Aaron Sissons, the protagonist of D. H. Lawrence’s Aaron’s Rod leaves his wife and three young children to find himself. Something he never does. The “rod” is his flute, which he plays well enough to earn a modest living. It is also a pun on his sexuality and the need to settle his sexuality, which is more oriented towards men than women.
While traveling by train across Italy to Florence, Aaron falls in with two men Angus and Francis, homosexual lovers, with whom picnics in their compartment during a layover. So, while Aaron and Francis go off for food, Angus gets down his red picnic case to make tea. When they return with packets of newspaper each filled “roast chestnuts, piping hot, and hard dried plums, and good dried figs, and rather stale rusks, they find Angus just about to drop the tea leaves into boiling water.
They spread the food on the floor and fill the silver-fitted tea glasses on the floor—and the “The picnic was in full swing.” Angus sits cross-legged in the Buddha fashion and appears to be in a mystic state. The train-conductor, the ticket-collector, and a passenger marvel at him, but when Angus calls out “Buon’ appetito,” they slam the compartment door and move on.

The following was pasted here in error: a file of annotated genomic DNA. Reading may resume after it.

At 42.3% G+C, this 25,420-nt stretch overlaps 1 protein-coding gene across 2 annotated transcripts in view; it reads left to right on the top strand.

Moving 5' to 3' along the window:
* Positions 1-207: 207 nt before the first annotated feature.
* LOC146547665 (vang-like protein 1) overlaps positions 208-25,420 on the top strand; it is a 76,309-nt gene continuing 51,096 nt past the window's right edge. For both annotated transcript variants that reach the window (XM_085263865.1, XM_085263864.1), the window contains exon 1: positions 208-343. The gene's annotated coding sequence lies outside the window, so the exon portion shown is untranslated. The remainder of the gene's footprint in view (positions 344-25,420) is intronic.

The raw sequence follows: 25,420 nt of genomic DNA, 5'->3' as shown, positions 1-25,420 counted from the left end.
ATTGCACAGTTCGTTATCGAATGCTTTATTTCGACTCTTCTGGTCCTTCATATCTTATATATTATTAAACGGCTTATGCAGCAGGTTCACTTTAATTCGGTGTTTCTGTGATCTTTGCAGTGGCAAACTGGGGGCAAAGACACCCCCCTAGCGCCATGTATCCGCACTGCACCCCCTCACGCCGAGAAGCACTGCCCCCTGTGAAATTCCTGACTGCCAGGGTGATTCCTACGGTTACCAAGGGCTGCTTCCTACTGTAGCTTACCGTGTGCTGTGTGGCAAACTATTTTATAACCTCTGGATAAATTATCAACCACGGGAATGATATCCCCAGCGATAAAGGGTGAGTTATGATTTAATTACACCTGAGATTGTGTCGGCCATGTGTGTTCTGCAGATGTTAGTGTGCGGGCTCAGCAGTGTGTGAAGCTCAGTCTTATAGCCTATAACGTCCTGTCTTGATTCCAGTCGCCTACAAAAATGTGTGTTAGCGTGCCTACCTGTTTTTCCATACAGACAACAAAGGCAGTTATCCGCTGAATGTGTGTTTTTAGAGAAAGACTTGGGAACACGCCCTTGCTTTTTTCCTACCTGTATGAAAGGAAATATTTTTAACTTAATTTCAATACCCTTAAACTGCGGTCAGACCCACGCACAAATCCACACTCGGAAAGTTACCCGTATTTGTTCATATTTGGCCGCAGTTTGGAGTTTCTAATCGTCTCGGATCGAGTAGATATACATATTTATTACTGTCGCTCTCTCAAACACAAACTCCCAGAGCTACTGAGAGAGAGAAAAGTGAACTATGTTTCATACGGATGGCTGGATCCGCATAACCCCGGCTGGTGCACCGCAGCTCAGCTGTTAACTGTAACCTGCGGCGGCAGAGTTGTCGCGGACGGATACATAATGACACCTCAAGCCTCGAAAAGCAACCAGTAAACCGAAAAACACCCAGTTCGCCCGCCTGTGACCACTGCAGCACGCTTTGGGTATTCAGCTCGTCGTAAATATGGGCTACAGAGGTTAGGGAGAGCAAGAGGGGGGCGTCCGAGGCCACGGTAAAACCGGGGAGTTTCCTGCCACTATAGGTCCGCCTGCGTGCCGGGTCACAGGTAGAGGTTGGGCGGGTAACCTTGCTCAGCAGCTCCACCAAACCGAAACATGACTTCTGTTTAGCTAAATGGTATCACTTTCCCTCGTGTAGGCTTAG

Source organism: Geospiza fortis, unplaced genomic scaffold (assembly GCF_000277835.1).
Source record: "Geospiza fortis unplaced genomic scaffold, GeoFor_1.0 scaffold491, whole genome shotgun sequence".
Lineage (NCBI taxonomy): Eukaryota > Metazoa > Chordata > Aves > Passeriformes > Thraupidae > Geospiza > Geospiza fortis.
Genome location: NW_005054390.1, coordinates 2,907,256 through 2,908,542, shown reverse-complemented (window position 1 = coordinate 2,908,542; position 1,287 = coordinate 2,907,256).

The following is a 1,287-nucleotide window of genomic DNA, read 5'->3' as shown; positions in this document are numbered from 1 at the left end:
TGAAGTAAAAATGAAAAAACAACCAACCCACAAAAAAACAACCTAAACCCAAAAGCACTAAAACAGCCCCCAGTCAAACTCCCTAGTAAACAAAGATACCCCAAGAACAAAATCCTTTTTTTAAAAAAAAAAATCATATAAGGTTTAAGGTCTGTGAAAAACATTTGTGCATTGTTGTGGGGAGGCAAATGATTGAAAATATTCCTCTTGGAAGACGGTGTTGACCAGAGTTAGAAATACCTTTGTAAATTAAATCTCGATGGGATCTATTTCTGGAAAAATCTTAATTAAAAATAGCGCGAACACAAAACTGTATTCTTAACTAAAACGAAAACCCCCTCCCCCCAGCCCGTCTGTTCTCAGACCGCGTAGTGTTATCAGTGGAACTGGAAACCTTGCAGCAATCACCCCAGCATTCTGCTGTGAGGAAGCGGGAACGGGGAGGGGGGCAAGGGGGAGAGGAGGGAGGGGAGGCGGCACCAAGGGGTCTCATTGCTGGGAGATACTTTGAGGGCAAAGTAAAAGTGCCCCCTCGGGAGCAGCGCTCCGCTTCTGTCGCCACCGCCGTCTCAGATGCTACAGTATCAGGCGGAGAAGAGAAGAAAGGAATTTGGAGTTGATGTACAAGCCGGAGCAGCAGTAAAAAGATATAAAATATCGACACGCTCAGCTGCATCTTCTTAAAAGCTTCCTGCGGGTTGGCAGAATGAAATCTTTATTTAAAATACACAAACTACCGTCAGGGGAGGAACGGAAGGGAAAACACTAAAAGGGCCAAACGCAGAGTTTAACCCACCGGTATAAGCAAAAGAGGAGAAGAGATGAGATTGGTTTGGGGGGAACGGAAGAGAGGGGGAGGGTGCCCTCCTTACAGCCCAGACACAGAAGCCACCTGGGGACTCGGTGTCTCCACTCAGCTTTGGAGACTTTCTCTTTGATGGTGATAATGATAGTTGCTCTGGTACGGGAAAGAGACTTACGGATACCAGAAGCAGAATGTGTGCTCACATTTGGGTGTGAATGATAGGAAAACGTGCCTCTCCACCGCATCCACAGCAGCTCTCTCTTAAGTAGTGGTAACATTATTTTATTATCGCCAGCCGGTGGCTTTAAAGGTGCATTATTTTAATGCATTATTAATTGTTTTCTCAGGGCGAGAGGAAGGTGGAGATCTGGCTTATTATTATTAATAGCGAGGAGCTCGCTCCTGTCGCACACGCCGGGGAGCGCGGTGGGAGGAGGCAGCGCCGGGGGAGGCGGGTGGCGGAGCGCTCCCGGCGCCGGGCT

Featured Image: First U.S. edition (1922) by Thomas Seltzer. In Exodus, Aaron’s rod is transformed into a serpent that devours all of Pharaoh’s serpents; in Numbers, it flowers and produces ripe almonds.
See: D.H. Lawrence. Aaron’s Rod. London: William Heinemann Ltd: 1922; Aaron’s Rod; The Cambridge Edition. Edited by Mara Kalnins. Cambridge: University of Cambridge Press, 1988